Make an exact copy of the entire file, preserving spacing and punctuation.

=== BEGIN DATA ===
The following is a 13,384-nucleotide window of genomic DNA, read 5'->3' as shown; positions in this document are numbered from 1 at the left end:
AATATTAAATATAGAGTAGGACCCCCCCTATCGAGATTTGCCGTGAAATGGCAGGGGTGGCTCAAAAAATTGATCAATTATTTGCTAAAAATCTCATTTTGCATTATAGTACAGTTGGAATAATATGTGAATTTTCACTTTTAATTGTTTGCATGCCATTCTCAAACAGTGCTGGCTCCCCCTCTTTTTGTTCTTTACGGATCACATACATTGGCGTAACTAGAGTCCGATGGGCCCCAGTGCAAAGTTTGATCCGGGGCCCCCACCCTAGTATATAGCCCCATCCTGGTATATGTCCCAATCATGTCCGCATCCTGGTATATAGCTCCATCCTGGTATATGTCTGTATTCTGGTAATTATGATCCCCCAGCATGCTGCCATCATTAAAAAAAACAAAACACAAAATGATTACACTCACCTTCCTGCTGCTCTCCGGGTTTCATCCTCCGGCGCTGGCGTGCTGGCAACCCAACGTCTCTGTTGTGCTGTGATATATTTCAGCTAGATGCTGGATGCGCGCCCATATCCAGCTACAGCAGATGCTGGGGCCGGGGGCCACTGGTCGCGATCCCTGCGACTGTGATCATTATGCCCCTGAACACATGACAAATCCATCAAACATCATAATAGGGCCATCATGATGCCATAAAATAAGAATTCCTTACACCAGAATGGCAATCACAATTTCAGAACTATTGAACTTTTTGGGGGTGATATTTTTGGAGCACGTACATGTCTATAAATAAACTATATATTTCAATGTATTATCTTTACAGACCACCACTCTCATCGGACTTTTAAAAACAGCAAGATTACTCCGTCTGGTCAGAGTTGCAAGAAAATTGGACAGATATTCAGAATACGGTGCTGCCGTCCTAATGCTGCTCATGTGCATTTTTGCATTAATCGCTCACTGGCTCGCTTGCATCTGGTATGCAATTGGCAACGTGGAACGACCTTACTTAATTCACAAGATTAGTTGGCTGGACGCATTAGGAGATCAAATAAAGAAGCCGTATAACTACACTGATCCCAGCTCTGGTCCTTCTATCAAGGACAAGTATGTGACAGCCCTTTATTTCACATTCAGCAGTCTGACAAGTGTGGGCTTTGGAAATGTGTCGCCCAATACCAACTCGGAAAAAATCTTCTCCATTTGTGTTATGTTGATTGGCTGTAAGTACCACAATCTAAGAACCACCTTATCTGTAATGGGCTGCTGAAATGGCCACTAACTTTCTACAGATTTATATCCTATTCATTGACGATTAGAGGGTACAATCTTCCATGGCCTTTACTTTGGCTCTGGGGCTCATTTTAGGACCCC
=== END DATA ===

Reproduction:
The following is a 13,384-nucleotide window of genomic DNA, read 5'->3' as shown; positions in this document are numbered from 1 at the left end:
AATATTAAATATAGAGTAGGACCCCCCCTATCGAGATTTGCCGTGAAATGGCAGGGGTGGCTCAAAAAATTGATCAATTATTTGCTAAAAATCTCATTTTGCATTATAGTACAGTTGGAATAATATGTGAATTTTCACTTTTAATTGTTTGCATGCCATTCTCAAACAGTGCTGGCTCCCCCTCTTTTTGTTCTTTACGGATCACATACATTGGCGTAACTAGAGTCCGATGGGCCCCAGTGCAAAGTTTGATCCGGGGCCCCCACCCTAGTATATAGCCCCATCCTGGTATATGTCCCAATCATGTCCGCATCCTGGTATATAGCTCCATCCTGGTATATGTCTGTATTCTGGTAATTATGATCCCCCAGCATGCTGCCATCATTAAAAAAAACAAAACACAAAATGATTACACTCACCTTCCTGCTGCTCTCCGGGTTTCATCCTCCGGCGCTGGCGTGCTGGCAACCCAACGTCTCTGTTGTGCTGTGATATATTTCAGCTAGATGCTGGATGCGCGCCCATATCCAGCTACAGCAGATGCTGGGGCCGGGGGCCACTGGTCGCGATCCCTGCGACTGTGATCATTATGCCCCTGAACACATGACAAATCCATCAAACATCATAATAGGGCCATCATGATGCCATAAAATAAGAATTCCTTACACCAGAATGGCAATCACAATTTCAGAACTATTGAACTTTTTGGGGGTGATATTTTTGGAGCACGTACATGTCTATAAATAAACTATATATTTCAATGTATTATCTTTACAGACCACCACTCTCATCGGACTTTTAAAAACAGCAAGATTACTCCGTCTGGTCAGAGTTGCAAGAAAATTGGACAGATATTCAGAATACGGTGCTGCCGTCCTAATGCTGCTCATGTGCATTTTTGCATTAATCGCTCACTGGCTCGCTTGCATCTGGTATGCAATTGGCAACGTGGAACGACCTTACTTAATTCACAAGATTAGTTGGCTGGACGCATTAGGAGATCAAATAAAGAAGCCGTATAACTACACTGATCCCAGCTCTGGTCCTTCTATCAAGGACAAGTATGTGACAGCCCTTTATTTCACATTCAGCAGTCTGACAAGTGTGGGCTTTGGAAATGTGTCGCCCAATACCAACTCGGAAAAAATCTTCTCCATTTGTGTTATGTTGATTGGCTGTAAGTACCACAATCTAAGAACCACCTTATCTGTAATGGGCTGCTGAAATGGCCACTAACTTTCTACAGATTTATATCCTATTCATTGACGATTAGAGGGTACAATCTTCCATGGCCTTTACTTTGGCTCTGGGGCTCATTTTAGGACCCC